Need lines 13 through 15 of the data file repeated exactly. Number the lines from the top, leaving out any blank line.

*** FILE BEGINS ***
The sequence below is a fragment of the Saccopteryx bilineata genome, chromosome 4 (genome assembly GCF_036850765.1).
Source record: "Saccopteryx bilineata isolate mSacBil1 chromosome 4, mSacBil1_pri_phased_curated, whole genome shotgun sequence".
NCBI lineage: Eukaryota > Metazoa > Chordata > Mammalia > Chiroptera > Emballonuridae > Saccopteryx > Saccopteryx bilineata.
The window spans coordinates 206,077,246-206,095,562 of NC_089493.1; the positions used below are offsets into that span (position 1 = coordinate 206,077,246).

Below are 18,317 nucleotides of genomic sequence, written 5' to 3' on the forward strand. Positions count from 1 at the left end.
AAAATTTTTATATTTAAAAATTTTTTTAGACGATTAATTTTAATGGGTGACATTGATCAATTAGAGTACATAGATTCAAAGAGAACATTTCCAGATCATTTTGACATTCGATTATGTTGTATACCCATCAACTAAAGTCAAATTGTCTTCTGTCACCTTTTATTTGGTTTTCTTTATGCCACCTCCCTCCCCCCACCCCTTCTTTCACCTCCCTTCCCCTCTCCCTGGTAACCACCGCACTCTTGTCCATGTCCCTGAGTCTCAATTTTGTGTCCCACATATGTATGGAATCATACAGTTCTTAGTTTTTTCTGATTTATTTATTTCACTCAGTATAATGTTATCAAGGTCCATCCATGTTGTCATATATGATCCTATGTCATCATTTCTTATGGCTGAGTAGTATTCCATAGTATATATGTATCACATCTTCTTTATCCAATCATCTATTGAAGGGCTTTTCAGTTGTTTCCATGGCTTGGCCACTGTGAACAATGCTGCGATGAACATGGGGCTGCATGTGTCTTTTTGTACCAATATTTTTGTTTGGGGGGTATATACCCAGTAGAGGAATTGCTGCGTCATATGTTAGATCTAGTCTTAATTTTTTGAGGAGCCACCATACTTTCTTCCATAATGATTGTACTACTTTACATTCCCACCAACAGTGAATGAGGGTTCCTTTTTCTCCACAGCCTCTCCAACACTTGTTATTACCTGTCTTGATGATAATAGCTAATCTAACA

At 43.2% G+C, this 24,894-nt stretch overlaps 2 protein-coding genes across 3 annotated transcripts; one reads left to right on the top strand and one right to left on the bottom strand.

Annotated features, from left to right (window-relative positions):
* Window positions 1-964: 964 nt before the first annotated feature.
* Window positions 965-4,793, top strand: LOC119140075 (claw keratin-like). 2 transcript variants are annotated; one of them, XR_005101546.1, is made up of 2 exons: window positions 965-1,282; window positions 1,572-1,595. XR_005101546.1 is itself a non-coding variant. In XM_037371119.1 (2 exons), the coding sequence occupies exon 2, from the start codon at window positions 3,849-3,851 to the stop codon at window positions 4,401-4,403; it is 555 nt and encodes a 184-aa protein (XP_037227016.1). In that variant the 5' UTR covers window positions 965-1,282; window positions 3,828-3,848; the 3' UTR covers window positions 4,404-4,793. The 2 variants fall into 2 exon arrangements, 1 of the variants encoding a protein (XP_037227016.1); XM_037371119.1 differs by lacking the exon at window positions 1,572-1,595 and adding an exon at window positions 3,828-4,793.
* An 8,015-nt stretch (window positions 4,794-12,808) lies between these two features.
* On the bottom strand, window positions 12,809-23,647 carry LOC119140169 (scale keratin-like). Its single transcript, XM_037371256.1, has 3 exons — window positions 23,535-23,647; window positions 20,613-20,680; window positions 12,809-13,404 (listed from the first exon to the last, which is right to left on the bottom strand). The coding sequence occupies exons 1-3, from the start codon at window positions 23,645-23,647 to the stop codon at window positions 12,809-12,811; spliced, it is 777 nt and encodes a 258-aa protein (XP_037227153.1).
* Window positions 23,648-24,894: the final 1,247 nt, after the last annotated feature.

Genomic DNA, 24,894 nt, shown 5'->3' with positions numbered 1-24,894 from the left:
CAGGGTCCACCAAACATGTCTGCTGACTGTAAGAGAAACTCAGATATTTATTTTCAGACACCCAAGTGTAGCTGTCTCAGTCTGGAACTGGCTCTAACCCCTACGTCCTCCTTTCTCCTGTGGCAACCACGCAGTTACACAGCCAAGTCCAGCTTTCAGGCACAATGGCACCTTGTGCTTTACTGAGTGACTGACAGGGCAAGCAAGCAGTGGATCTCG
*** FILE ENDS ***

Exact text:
* Window positions 23,648-24,894: the final 1,247 nt, after the last annotated feature.

Genomic DNA, 24,894 nt, shown 5'->3' with positions numbered 1-24,894 from the left:
CAGGGTCCACCAAACATGTCTGCTGACTGTAAGAGAAACTCAGATATTTATTTTCAGACACCCAAGTGTAGCTGTCTCAGTCTGGAACTGGCTCTAACCCCTACGTCCTCCTTTCTCCTGTGGCAACCACGCAGTTACACAGCCAAGTCCAGCTTTCAGGCACAATGGCACCTTGTGCTTTACTGAGTGACTGACAGGGCAAGCAAGCAGTGGATCTCG